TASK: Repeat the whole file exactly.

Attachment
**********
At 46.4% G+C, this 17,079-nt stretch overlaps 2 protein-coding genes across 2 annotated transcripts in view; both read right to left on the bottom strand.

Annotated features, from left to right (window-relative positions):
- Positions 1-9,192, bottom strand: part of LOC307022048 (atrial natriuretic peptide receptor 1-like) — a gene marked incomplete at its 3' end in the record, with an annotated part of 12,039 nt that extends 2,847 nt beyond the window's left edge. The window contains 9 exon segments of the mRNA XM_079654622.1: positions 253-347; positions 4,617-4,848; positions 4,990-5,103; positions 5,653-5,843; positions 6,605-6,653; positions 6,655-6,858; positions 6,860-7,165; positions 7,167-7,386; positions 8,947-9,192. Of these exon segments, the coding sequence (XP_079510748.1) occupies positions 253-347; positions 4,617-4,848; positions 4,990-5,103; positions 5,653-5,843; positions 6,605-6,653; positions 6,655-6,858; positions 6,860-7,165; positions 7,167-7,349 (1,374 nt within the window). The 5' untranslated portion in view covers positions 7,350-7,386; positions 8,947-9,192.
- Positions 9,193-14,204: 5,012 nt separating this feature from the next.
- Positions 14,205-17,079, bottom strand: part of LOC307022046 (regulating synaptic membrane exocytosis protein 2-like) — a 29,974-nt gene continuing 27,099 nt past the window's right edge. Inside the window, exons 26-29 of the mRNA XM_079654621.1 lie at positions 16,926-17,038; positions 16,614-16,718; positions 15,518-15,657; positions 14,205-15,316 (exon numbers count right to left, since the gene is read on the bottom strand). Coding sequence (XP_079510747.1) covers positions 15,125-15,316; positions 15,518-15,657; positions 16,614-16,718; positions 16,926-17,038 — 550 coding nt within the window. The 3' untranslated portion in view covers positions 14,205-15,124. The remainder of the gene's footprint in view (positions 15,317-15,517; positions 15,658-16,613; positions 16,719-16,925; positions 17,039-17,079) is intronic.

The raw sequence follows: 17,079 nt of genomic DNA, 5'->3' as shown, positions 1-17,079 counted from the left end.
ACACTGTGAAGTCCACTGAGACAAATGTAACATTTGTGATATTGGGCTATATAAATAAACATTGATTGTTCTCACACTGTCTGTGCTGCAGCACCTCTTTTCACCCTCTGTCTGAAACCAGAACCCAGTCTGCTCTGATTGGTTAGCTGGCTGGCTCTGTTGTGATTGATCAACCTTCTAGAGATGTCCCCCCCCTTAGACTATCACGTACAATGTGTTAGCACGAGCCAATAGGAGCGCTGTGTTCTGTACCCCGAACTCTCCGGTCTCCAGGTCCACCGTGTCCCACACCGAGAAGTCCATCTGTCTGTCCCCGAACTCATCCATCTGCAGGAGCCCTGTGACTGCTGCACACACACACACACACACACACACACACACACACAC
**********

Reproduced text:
At 46.4% G+C, this 17,079-nt stretch overlaps 2 protein-coding genes across 2 annotated transcripts in view; both read right to left on the bottom strand.

Annotated features, from left to right (window-relative positions):
- Positions 1-9,192, bottom strand: part of LOC307022048 (atrial natriuretic peptide receptor 1-like) — a gene marked incomplete at its 3' end in the record, with an annotated part of 12,039 nt that extends 2,847 nt beyond the window's left edge. The window contains 9 exon segments of the mRNA XM_079654622.1: positions 253-347; positions 4,617-4,848; positions 4,990-5,103; positions 5,653-5,843; positions 6,605-6,653; positions 6,655-6,858; positions 6,860-7,165; positions 7,167-7,386; positions 8,947-9,192. Of these exon segments, the coding sequence (XP_079510748.1) occupies positions 253-347; positions 4,617-4,848; positions 4,990-5,103; positions 5,653-5,843; positions 6,605-6,653; positions 6,655-6,858; positions 6,860-7,165; positions 7,167-7,349 (1,374 nt within the window). The 5' untranslated portion in view covers positions 7,350-7,386; positions 8,947-9,192.
- Positions 9,193-14,204: 5,012 nt separating this feature from the next.
- Positions 14,205-17,079, bottom strand: part of LOC307022046 (regulating synaptic membrane exocytosis protein 2-like) — a 29,974-nt gene continuing 27,099 nt past the window's right edge. Inside the window, exons 26-29 of the mRNA XM_079654621.1 lie at positions 16,926-17,038; positions 16,614-16,718; positions 15,518-15,657; positions 14,205-15,316 (exon numbers count right to left, since the gene is read on the bottom strand). Coding sequence (XP_079510747.1) covers positions 15,125-15,316; positions 15,518-15,657; positions 16,614-16,718; positions 16,926-17,038 — 550 coding nt within the window. The 3' untranslated portion in view covers positions 14,205-15,124. The remainder of the gene's footprint in view (positions 15,317-15,517; positions 15,658-16,613; positions 16,719-16,925; positions 17,039-17,079) is intronic.

The raw sequence follows: 17,079 nt of genomic DNA, 5'->3' as shown, positions 1-17,079 counted from the left end.
ACACTGTGAAGTCCACTGAGACAAATGTAACATTTGTGATATTGGGCTATATAAATAAACATTGATTGTTCTCACACTGTCTGTGCTGCAGCACCTCTTTTCACCCTCTGTCTGAAACCAGAACCCAGTCTGCTCTGATTGGTTAGCTGGCTGGCTCTGTTGTGATTGATCAACCTTCTAGAGATGTCCCCCCCCTTAGACTATCACGTACAATGTGTTAGCACGAGCCAATAGGAGCGCTGTGTTCTGTACCCCGAACTCTCCGGTCTCCAGGTCCACCGTGTCCCACACCGAGAAGTCCATCTGTCTGTCCCCGAACTCATCCATCTGCAGGAGCCCTGTGACTGCTGCACACACACACACACACACACACACACACACACACAC